I have a small window in my shower, the opening positioned right at my upper body. It looks out to the backyard and western sky. I’ve taken to opening it as I bathe. The air outside feels delicious. A cool crispness on my skin within the hot shower. Reminds me of outdoor showers in Hawaii. Last week I saw from my window little birds splashing in the low-sitting platform of a birdbath. Birds taking a bath while I take mine, I thought. Do they know? Today I smelled sweetness & bread baking thru the window from the bakery-cafe a block down the street. I put my face to the screen, drank the aroma. Thought how I often smell bacon & omelets when I’m outside.
Walking across a parking lot the other day, I thought ‘fall has officially arrived.’ The sunrise comes in on a stroll now. Far later than it did two weeks ago. Night no longer waits for 9pm. I noticed the quality of the air appears thinner. The shadows have sharper edges. That I now expect each breeze to be a cool glide like a sheath thru the middle of the 85° heat. I even started thinking my stories of fall in NM – the far-flung studio tours, the smells of chiles roasting in big caged drums and pinon fires, the first snow, different rhythm of my life.
All tiny events. All triggering stories.
I edited two poems almost back to their original rough form this week. Both were free writes in workshops. Each got a ‘wow’ from the teacher. I put back what I’d clipped in my edits on the computer. Slipped back into rhythm that felt right. Told the gut story, trusting the reader, even if cleaned up a bit. I did it with red pen on paper. My body in the writing. Like stories are in our bodies.
I entered the poems in a contest. The journal required a short bio. I didn’t know what to put. The usual Authorly bio didn’t feel right. So I wrote poetry is medicine for me. Both poems are about loss. One as a daughter and woman looking back at her childhood. The other as a mother. I didn’t mention I received a Pushcart Prize nomination for a poem. In that moment as I hit send, recognitions didn’t seem part of the story. I didn’t think about other stories of loss, either. Including my own heritage.
I’m half-Armenian. Food is my only remembrance of my first nine years when I knew being Armenian. Those years when I heard Armenian spoken, the house filled with smells of special foods being prepared for weeks during holidays and funerals. When people shared the ways we were related by heart or blood. We moved when I was nine and all that was lost. What I learned firsthand, before I ever read it as a scholar, is that food and language hold a culture. Even more, how food’s prepared and the words spoken. Their meanings. They hold our stories. Even the blends of everything we are.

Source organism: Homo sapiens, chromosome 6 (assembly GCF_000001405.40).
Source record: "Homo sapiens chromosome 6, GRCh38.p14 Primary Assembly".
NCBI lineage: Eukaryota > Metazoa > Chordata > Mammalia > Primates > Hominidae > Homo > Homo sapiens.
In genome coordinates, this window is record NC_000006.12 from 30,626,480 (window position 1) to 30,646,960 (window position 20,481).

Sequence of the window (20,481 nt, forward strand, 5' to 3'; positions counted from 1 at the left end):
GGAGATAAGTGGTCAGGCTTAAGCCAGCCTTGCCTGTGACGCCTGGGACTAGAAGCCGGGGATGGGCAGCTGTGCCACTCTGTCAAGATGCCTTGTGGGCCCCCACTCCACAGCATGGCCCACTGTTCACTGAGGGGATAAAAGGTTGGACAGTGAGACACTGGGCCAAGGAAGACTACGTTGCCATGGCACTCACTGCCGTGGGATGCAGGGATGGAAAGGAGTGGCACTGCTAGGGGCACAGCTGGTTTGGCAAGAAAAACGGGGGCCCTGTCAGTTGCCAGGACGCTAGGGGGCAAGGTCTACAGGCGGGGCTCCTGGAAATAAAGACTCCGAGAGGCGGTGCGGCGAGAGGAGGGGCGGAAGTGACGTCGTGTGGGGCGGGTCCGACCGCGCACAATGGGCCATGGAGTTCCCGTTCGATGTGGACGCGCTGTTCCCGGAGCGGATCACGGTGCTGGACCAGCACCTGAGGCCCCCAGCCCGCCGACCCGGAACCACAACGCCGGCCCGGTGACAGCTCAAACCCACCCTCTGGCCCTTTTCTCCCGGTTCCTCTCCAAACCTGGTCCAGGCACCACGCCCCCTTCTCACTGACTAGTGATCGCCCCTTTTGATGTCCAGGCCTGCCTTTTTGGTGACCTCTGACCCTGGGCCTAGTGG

I saw an article about a most amazing theatrical production called Oh My Sweet Land. A play ‘about a woman of Syrian-German descent whose search for a lost lover takes her from a sheltered life in Paris to the refugee camps of Lebanon and Jordan and finally into Syria, to confront the smoldering remains of her cultural inheritance.‘ The story unfolds entirely in a kitchen, the actress preparing an actual meal. The genius is each performance occurs in a private home kitchen donated by local citizens, and the actress doesn’t visit the ‘set’ until 30 minutes before she starts. She enters each performance as the character she portrays – displaced, forced to navigate unfamiliar surroundings. Food her anchor as she recounts refugee stories. Other’s stories. Some so unimaginable as reality I can’t even hold them.
The word Ally recently entered my consciousness. I’m co-creating a retreat with artist Kendall Sarah Scott for March 2018 called Madonna: Contemporary Ally. I put the words ‘I am a Writer’s Ally’ on my website. Yesterday a woman I like a lot mentioned looking for allies. I thought how the word like-minded became Tribe in our current lexicon. Tribe a word that goes beyond like-minded to associations on many levels. I looked up Ally online. The first definitions are about war, WWI & II to be specific. As if that was the first use of the word. I wondered if collaborators and supporters could become Allies in our minds. Ally implies a commitment, and perhaps a story behind the relationship, too.
The subtleties of language and story, so powerful.
Many years ago I heard a saying that said volumes to me – “If you want another perspective, stand on your head.”
We are made of stories. And we are all storytellers. Every minute of every day. In the tiny moments, and in the grand arenas. Textures and gorgeous color palettes of humanity & majestic nature wrapped up together. In my world, it’s time for different perspectives. For myself, and for that broad space beyond my dot on the planet.
- Notice the stories.
Another small journey. Getting to Wise.
A Writer’s Life.
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Flower in a Drop photo by Aaron Burden on Unsplash